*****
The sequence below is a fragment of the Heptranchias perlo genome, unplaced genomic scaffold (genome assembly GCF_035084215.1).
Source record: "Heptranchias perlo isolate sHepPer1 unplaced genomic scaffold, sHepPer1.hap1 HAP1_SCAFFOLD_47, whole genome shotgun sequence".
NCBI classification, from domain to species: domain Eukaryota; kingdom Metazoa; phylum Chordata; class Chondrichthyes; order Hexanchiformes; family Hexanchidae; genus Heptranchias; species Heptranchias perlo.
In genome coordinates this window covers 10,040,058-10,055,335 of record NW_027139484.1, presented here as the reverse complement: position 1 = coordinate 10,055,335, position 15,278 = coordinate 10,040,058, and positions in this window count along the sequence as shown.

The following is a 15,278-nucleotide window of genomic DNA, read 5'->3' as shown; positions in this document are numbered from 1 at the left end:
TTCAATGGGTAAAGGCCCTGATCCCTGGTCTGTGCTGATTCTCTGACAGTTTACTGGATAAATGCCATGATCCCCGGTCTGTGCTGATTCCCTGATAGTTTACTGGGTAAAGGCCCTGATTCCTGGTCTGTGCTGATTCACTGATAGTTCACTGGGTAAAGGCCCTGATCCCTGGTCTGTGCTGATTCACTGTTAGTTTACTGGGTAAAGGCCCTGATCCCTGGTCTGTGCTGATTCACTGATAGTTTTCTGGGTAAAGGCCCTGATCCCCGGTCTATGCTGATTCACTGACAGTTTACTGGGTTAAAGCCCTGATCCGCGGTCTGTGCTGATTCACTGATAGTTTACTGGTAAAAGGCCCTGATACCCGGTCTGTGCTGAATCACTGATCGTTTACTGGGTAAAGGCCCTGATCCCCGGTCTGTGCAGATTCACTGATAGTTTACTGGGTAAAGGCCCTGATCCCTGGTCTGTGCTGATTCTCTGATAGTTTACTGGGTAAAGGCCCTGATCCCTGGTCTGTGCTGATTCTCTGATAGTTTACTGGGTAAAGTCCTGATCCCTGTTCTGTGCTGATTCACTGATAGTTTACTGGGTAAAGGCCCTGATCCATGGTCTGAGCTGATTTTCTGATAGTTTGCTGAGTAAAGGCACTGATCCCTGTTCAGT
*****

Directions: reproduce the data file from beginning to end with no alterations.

The sequence below is a fragment of the Heptranchias perlo genome, unplaced genomic scaffold (genome assembly GCF_035084215.1).
Source record: "Heptranchias perlo isolate sHepPer1 unplaced genomic scaffold, sHepPer1.hap1 HAP1_SCAFFOLD_47, whole genome shotgun sequence".
NCBI classification, from domain to species: domain Eukaryota; kingdom Metazoa; phylum Chordata; class Chondrichthyes; order Hexanchiformes; family Hexanchidae; genus Heptranchias; species Heptranchias perlo.
In genome coordinates this window covers 10,040,058-10,055,335 of record NW_027139484.1, presented here as the reverse complement: position 1 = coordinate 10,055,335, position 15,278 = coordinate 10,040,058, and positions in this window count along the sequence as shown.

The following is a 15,278-nucleotide window of genomic DNA, read 5'->3' as shown; positions in this document are numbered from 1 at the left end:
TTCAATGGGTAAAGGCCCTGATCCCTGGTCTGTGCTGATTCTCTGACAGTTTACTGGATAAATGCCATGATCCCCGGTCTGTGCTGATTCCCTGATAGTTTACTGGGTAAAGGCCCTGATTCCTGGTCTGTGCTGATTCACTGATAGTTCACTGGGTAAAGGCCCTGATCCCTGGTCTGTGCTGATTCACTGTTAGTTTACTGGGTAAAGGCCCTGATCCCTGGTCTGTGCTGATTCACTGATAGTTTTCTGGGTAAAGGCCCTGATCCCCGGTCTATGCTGATTCACTGACAGTTTACTGGGTTAAAGCCCTGATCCGCGGTCTGTGCTGATTCACTGATAGTTTACTGGTAAAAGGCCCTGATACCCGGTCTGTGCTGAATCACTGATCGTTTACTGGGTAAAGGCCCTGATCCCCGGTCTGTGCAGATTCACTGATAGTTTACTGGGTAAAGGCCCTGATCCCTGGTCTGTGCTGATTCTCTGATAGTTTACTGGGTAAAGGCCCTGATCCCTGGTCTGTGCTGATTCTCTGATAGTTTACTGGGTAAAGTCCTGATCCCTGTTCTGTGCTGATTCACTGATAGTTTACTGGGTAAAGGCCCTGATCCATGGTCTGAGCTGATTTTCTGATAGTTTGCTGAGTAAAGGCACTGATCCCTGTTCAGT